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If astronauts have any plans of staying on the moon for extended periods of time, they will have to be self-sustaining. One of the most important steps toward achieving that will be growing their own food. That is the reason NASA scientists recently announced plans to test, growing a vegetable garden on the lunar surface.
This of course will not be a conventional garden with astronauts physically planting seeds on the rocky surface and hoping for the best. Instead, the scientists will place the seeds on a nutrient-infused filter and encase them inside a Lunar Plant Growth Chamber that will shield them against solar radiation. Once the garden lands on the moon, sufficient water will be added to ensure the seeds can thrive. There will also be enough air trapped in to allow for 5-10 days of growth. This will give scientists sufficient time to observe germination, which is the main focus of this inaugural live sciences experiment being conducted in another world.
So what treats are in store for the astronauts if the experiment works? Turnips, basil and Arabidopsis, a little white flowering plant that is similar to cress! Robert Bowman, a senior scientist with Lockheed Martin who is working with the NASA Ames Research Center on this project, says these were selected because they are important crop plants. Additionally, basil has been grown successfully many times on the International Space Station. This gives researchers hope that it might thrive on the moon as well.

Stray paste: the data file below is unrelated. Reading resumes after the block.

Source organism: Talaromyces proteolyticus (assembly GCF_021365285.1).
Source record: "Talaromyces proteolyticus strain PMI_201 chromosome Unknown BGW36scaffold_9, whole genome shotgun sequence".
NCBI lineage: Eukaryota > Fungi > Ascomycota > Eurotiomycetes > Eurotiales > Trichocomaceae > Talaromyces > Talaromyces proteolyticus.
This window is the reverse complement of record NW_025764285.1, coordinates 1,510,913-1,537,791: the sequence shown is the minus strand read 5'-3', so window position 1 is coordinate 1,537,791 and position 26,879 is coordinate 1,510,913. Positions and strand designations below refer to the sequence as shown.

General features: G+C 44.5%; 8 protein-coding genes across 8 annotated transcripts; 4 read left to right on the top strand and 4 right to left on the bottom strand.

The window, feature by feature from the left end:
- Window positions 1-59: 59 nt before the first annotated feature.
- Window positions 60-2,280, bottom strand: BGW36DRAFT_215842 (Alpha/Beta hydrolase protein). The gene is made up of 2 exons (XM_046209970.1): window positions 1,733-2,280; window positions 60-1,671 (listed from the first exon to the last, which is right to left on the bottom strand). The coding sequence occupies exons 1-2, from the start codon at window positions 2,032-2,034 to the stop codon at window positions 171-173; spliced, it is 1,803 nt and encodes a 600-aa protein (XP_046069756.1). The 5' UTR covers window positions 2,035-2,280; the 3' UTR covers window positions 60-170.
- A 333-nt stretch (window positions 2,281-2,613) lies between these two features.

NASA hopes to send the secured 1kg (2.2lbs) habitat to the moon in 2015 aboard the 'Moon Express', one of the entrants of the Google Lunar Lander XCHALLENGE. Announced in 2007, the competition that has challenged private companies to develop and land a robotic spacecraft safely on the moon prior to December 31st, 2015, comes with a promise of $30 million USD - The largest incentive based prize ever!
Resources: Nasa.gov, Wired.com